By on August 5, 2011

GM China and its joint ventures sold 173,398 vehicles in China during the month of July, “as Shanghai GM and GM’s Buick, Chevrolet and Cadillac brands all set sales records for the month,” GM’s press release says. Nonetheless, GM’s China sales in July were down 1.8 percent from the same month last year. Now how did that happen? Why should you care? Why should anybody care?

We at TTAC care about GM China for many reasons, one of them being that GM serves as TTAC’s Patent Pending Sales Oracle for China. As goes GM, as goes China. This used to be the case in the past. Lately, the oracle became a bit wobbly. Why? Because more than half of GM China’s sales used to be little delivery vans made by the SAIC-GM-Wuling joint venture. This segment has collapsed for various reasons.

There was a preferential tax treatment last year for cars below 1.6 liter. What’s more, there was a “cars to the countryside” subsidy program. These little delivery vans are as popular in the Chinese countryside as pickups are in Texas.  However, the popularity fades with the subsidy money gone. And that drags GM’s overall unit sales numbers down.

GM China, July 2011

Jul-11 Jul-10 Change calc Change published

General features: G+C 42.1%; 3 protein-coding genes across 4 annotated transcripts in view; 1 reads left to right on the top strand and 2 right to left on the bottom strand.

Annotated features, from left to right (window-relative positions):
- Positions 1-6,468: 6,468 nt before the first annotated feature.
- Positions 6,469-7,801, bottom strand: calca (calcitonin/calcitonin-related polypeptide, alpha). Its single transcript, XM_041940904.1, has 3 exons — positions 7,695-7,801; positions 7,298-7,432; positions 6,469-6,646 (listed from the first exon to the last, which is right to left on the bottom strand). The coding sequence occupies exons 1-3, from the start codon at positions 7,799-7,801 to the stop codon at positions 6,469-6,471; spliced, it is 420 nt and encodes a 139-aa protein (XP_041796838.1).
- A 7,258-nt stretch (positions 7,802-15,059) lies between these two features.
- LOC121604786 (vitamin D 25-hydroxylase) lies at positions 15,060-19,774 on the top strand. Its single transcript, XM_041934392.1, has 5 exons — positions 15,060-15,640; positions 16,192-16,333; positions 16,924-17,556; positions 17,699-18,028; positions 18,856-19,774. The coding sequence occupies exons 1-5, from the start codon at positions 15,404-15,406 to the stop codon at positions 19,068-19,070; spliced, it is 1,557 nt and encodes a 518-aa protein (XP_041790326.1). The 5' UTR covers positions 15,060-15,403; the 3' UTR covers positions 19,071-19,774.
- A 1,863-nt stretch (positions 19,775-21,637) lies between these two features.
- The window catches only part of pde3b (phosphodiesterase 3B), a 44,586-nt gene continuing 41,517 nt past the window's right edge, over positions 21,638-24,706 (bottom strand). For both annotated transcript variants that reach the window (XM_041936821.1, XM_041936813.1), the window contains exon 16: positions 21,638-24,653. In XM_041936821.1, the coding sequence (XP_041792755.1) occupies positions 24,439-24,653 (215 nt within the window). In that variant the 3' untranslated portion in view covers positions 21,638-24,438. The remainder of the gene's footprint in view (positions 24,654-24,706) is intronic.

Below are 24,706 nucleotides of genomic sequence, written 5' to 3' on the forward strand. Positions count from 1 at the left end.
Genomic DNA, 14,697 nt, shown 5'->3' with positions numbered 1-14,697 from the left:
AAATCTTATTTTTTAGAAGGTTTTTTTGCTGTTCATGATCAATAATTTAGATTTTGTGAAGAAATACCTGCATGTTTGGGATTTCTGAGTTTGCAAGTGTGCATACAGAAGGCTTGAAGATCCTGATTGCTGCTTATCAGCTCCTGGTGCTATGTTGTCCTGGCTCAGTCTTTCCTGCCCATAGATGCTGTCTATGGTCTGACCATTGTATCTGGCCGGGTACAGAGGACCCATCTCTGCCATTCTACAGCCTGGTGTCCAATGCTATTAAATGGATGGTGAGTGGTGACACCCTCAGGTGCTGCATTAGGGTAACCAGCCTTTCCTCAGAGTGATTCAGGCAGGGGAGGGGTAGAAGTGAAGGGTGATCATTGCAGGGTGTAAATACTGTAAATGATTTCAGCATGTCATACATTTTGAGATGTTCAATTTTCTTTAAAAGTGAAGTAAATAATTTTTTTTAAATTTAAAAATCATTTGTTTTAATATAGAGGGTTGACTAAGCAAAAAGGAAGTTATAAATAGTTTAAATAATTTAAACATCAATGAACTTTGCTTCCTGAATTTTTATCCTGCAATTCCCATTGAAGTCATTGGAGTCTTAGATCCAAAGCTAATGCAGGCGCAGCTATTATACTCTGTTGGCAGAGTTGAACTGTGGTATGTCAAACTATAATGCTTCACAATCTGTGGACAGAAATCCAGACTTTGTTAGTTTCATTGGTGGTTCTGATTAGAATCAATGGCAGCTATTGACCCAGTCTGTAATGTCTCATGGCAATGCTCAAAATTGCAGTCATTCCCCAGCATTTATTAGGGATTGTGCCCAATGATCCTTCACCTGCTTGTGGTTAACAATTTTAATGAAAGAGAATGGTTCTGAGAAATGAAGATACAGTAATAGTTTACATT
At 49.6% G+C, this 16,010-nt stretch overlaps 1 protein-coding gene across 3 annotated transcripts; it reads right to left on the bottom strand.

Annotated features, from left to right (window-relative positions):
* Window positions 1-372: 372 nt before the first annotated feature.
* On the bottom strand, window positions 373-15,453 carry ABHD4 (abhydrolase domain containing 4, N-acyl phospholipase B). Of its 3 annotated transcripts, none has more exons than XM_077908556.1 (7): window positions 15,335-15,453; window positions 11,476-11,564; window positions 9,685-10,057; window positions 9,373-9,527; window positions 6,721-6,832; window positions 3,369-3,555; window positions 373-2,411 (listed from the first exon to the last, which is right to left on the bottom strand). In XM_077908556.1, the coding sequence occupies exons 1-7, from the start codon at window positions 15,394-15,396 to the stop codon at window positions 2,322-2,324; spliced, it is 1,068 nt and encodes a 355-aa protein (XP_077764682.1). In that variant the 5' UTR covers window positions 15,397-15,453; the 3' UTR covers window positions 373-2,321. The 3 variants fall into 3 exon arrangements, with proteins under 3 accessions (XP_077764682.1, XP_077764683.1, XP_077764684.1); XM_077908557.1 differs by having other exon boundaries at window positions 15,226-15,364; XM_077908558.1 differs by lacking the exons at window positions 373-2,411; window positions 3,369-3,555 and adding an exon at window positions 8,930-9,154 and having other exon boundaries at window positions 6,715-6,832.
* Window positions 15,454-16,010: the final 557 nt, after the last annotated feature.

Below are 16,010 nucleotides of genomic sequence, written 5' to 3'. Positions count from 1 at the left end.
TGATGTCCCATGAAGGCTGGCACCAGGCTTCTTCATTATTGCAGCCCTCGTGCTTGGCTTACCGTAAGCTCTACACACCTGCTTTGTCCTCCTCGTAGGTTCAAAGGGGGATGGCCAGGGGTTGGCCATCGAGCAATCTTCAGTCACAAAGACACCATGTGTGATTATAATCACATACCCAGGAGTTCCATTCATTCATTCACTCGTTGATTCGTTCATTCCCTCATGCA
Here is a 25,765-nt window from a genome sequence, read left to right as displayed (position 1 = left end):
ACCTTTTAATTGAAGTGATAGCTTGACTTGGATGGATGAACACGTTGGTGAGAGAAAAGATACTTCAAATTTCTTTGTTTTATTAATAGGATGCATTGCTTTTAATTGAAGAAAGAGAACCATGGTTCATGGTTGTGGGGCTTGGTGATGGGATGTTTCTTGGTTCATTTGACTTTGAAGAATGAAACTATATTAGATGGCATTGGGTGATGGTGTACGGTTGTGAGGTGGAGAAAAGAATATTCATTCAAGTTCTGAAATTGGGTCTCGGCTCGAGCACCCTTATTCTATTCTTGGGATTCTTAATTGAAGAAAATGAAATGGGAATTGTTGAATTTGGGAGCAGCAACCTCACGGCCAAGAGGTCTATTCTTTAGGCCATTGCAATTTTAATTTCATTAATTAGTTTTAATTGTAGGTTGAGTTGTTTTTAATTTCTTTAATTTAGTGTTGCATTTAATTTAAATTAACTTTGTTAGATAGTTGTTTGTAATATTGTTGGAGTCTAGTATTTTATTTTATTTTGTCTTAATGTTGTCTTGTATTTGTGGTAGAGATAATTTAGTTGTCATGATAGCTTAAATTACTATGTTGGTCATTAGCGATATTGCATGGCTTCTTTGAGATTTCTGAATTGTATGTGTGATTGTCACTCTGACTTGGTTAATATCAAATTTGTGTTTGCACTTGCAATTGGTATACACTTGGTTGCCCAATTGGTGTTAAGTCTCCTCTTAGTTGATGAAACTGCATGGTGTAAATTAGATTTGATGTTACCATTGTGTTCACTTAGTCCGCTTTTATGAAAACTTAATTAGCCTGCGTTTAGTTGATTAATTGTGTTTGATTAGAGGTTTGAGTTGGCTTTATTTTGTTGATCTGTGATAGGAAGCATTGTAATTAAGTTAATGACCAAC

Shanghai GM 91,818 80,269 14.4% 14.4%
Buick 50,265 43,541 15.4% 15.4%
Chevrolet 46,154 35,385 30.4% 17.4%
Cadillac 2,365 1,343 76.1% 76.1%
SAIC-GM-Wuling 77,944 90,658 -14.0%
FAW-GM 3,353 5,560 -39.7%
Total 173,398 176,645 -1.8% -1.80%

Blue: TTAC calculation. Black: GM numbers.

Meanwhile, GM China’s passenger vehicle market is alive and well. Buick up 15.4 percent.

Chevrolet allegedly up 17.4 percent. When running the numbers, we get an even better number. 35,385 Chevys sold in July 2010 and 46,154 sold in July 2011 translate into an increase of 30.4 percent on my version of Excel. GM’s chief number honcho in Detroit is as stumped as I am. He kicked it back to Dayna Hart in Shanghai, where it is 10:30 pm on a Friday night ….

When Chinese new car sales will be announced next week on Wednesday, you probably will see a meek number. Don’t believe it. The Chinese car market is composed from two thirds of passenger vehicles, and one third of commercial vehicles. Passenger vehicle sales grow. Commercial vehicle sales are down.

Supporting indicator: Audi’s July sales in China were up 35.2 percent at 27,767 vehicles, accounting for more than a quarter of group sales, Reuters says.



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5 Comments on “GM’s China Sales Down 1.8 Percent In July. Ignore It....”

  • avatar

    Down 1.8% ignore it….do recall the government, banks, etc. saying the same thing as the great crash was beginning.

    • 0 avatar

      I’m not saying “Down 18%, ignore it.”

      I don’t think GM make much money anyway from a million cheap delivery vans which they have to share with two other companies, and for which they don’t get license fees for brand and design. They were nice to pad the number while they were up, now they hurt.

  • avatar

    GM can’t go out of business fast enough for me, but this story seems to portray a company that has a properly diverse model line that provides for continuously strong sales in a variety of market conditions.

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